To create the uzukuri finish, begin with the coarse brush and rub forward and back in shortish strokes. Start on one side of the board and make slightly overlapping passes until the full width of the board is covered. Then extend the last stroke to move farther down the length of the board and start making overlapping passes again to cover the width of the board in the next section. Make sure your new strokes overlap the previous section. Find a rhythm and stick with it until you have covered the full board. Check for evenness and depth, then start again at the top. At least three or four passes over the whole surface with the rough brush are needed, and often as many as 10 to 20 passes, depending on the wood species and the desired effect. On softwoods, I follow up with the medium brush when I want to reduce the appearance of deeper scratches from the rough brush. The effect is modest, though. The fine brush does not appreciably alter the surface so I would not use it for that purpose. I also use the medium and fine to polish the surface when I apply wax, and on very hard woods like wenge without wax to polish or burnish the surface on its own.
Pair uzukuri with wax
Although some might balk at the idea of calling wax a finish, the result when combined with heavy brushing into the grain is surprisingly long-lasting, more so than just rubbing on some wax with a cloth.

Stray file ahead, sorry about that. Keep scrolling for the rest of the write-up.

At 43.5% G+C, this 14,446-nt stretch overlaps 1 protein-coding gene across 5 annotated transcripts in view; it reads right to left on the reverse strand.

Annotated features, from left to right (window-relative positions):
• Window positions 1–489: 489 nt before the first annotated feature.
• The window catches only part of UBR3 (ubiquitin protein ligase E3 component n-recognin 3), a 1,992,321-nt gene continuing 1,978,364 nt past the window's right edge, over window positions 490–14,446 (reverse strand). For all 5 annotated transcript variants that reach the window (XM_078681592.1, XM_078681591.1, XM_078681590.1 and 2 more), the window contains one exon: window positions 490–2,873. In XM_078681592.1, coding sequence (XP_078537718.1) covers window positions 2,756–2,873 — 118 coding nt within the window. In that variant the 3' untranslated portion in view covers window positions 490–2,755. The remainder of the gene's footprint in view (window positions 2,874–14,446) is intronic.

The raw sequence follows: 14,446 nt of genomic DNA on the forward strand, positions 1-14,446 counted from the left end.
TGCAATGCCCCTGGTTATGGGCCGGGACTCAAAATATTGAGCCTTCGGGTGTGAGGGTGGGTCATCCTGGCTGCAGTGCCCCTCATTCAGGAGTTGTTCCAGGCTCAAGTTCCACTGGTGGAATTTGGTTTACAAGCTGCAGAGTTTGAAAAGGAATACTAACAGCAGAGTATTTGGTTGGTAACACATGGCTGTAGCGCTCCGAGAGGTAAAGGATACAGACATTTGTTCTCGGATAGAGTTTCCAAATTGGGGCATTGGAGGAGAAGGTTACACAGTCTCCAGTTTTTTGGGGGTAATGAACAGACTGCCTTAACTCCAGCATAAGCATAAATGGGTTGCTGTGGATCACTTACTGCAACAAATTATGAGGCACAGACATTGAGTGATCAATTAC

A note to the perfectionist
If you are the kind of person who is used to checking their kanna shiage (hand-planed surface) with raking light (as you should be!), and you are new to uzukuri finish, knicker-twisting shocks may await as you inspect the wood surface. As you start applying rough uzukuri on softwoods or very soft hardwoods, you will notice that the brush leaves more or less obvious scratch marks that stand out from the undulating grain surface. A fork in the road ahead will form. Either embrace these marks as part of the process, or do your sweatiest best to blend them in as the whole surface is worked through. It may be a comforting thought that further treatment of the surface with medium and fine uzukuri would allow you to refine the surface to some degree, but true perfection will likely prove elusive.
This is a very different finish from an immaculate kanna shiage, or even from any flat-sanded film finish. That is the whole point. How much evidence of the tool will remain is partly up to you, and partly down to the wood species.
—Marek Styczen designs and makes furniture in Perthshire, Scotland.
Photos, except where noted: Michael Pekovich.